Anaxagoras, depicted as a medieval scholar in the Nuremberg Chronicle

Anaxagoras brought philosophy and the spirit of scientific inquiry from Ionia to Athens. According to Anaxagoras all things have existed in some way from the beginning, but originally they existed in infinitesimally small fragments of themselves, endless in number and inextricably combined throughout the universe. All things existed in this mass, but in a confused and indistinguishable form.[7] There was an infinite number of homogeneous parts (ὁμοιομερῆ) as well as heterogeneous ones.[7][8]

The work of arrangement, the segregation of like from unlike and the summation of the whole into totals of the same name, was the work of Mind or Reason (νοῦς). Mind is no less unlimited than the chaotic mass, but it stood pure and independent, a thing of finer texture, alike in all its manifestations and everywhere the same. This subtle agent, possessed of all knowledge and power, is especially seen ruling in all the forms of life.[d] Its first appearance, and the only manifestation of it which Anaxagoras describes, is Motion. It gave distinctness and reality to the aggregates of like parts.[7]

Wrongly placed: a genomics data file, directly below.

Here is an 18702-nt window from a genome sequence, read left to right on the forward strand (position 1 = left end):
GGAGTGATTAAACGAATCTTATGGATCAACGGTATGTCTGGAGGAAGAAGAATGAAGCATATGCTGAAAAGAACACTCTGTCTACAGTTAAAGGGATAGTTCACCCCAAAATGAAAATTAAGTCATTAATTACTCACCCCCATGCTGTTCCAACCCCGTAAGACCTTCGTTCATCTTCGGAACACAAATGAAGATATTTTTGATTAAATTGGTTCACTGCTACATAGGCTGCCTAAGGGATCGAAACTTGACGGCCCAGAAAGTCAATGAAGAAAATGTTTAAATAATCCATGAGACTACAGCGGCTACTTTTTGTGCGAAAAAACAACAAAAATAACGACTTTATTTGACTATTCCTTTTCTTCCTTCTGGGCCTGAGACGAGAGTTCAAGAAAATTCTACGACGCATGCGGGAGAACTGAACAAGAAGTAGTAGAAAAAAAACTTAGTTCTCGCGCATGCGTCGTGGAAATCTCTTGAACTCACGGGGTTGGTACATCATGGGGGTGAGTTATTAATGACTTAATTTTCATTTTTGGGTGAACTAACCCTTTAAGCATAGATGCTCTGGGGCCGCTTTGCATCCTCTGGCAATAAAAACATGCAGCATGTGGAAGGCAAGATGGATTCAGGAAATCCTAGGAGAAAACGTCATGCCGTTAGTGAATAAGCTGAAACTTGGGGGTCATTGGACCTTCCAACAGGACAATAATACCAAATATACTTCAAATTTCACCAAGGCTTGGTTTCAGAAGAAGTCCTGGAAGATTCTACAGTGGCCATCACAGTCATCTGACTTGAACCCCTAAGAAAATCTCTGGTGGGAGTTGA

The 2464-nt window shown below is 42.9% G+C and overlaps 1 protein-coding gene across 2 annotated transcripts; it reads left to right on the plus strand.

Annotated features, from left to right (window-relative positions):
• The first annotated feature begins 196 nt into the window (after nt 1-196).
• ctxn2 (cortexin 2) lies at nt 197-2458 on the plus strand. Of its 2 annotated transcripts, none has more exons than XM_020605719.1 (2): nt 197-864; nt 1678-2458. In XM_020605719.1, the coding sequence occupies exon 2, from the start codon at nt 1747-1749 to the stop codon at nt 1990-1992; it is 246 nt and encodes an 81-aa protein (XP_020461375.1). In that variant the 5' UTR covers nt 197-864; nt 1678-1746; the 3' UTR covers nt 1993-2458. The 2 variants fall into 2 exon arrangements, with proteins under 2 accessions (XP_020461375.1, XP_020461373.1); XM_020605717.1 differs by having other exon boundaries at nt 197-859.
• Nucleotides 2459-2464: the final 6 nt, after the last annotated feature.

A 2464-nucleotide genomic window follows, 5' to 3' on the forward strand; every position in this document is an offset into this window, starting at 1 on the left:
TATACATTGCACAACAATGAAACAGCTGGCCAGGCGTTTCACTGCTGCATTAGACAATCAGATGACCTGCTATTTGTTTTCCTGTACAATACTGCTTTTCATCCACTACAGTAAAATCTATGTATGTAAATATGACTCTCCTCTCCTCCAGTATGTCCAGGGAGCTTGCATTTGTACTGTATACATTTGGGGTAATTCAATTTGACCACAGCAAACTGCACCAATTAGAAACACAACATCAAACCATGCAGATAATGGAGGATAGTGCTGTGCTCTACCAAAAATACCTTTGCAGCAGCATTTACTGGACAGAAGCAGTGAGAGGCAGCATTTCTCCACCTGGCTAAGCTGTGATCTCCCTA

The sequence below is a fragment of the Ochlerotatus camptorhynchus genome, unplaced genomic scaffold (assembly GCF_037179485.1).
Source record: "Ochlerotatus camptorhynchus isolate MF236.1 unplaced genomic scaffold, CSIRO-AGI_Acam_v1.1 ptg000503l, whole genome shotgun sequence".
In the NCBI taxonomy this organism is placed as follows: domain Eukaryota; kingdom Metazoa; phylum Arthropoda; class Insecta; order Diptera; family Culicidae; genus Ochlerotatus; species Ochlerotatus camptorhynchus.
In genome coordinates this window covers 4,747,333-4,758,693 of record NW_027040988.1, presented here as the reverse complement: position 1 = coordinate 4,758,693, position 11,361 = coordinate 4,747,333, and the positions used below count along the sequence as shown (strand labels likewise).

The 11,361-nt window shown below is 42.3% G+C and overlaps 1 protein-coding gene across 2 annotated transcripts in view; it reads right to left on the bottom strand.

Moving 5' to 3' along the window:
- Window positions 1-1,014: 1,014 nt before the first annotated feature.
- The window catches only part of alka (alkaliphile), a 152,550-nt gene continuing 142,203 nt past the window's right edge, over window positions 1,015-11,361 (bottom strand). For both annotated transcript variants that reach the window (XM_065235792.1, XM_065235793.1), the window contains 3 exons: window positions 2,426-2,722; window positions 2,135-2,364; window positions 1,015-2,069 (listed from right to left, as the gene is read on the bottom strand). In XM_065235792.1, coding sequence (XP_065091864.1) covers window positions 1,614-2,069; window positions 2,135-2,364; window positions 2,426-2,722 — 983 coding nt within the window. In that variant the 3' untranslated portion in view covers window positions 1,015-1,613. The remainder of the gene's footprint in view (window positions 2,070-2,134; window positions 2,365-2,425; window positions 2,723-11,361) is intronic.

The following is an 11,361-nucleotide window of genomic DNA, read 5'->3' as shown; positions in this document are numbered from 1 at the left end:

Decrease and growth represent a new aggregation (σὐγκρισις) and disruption (διάκρισις). However, the original intermixture of things is never wholly overcome.[7] Each thing contains in itself parts of other things or heterogeneous elements, and is what it is, only on account of the preponderance of certain homogeneous parts which constitute its character.[9] Out of this process arise the things we see in this world.[9]


Plutarch[e] says "Anaxagoras is said to have predicted that if the heavenly bodies should be loosened by some slip or shake, one of them might be torn away, and might plunge and fall down to earth".

His observations of the celestial bodies and the fall of meteorites led him to form new theories of the universal order, and to prediction of the impact of meteorites. According to Pliny[f] he was credited with predicting the fall of the meteorite in 467.[10] He was the first to give a correct explanation of eclipses, and was both famous and notorious for his scientific theories, including the claims that the Sun is a mass of red-hot metal, that the Moon is earthy, and that the stars are fiery stones.[g] He thought the Earth was flat and floated supported by 'strong' air under it and disturbances in this air sometimes caused earthquakes.[h] He introduced the notion of panspermia, that life exists throughout the universe and could be distributed everywhere.[3]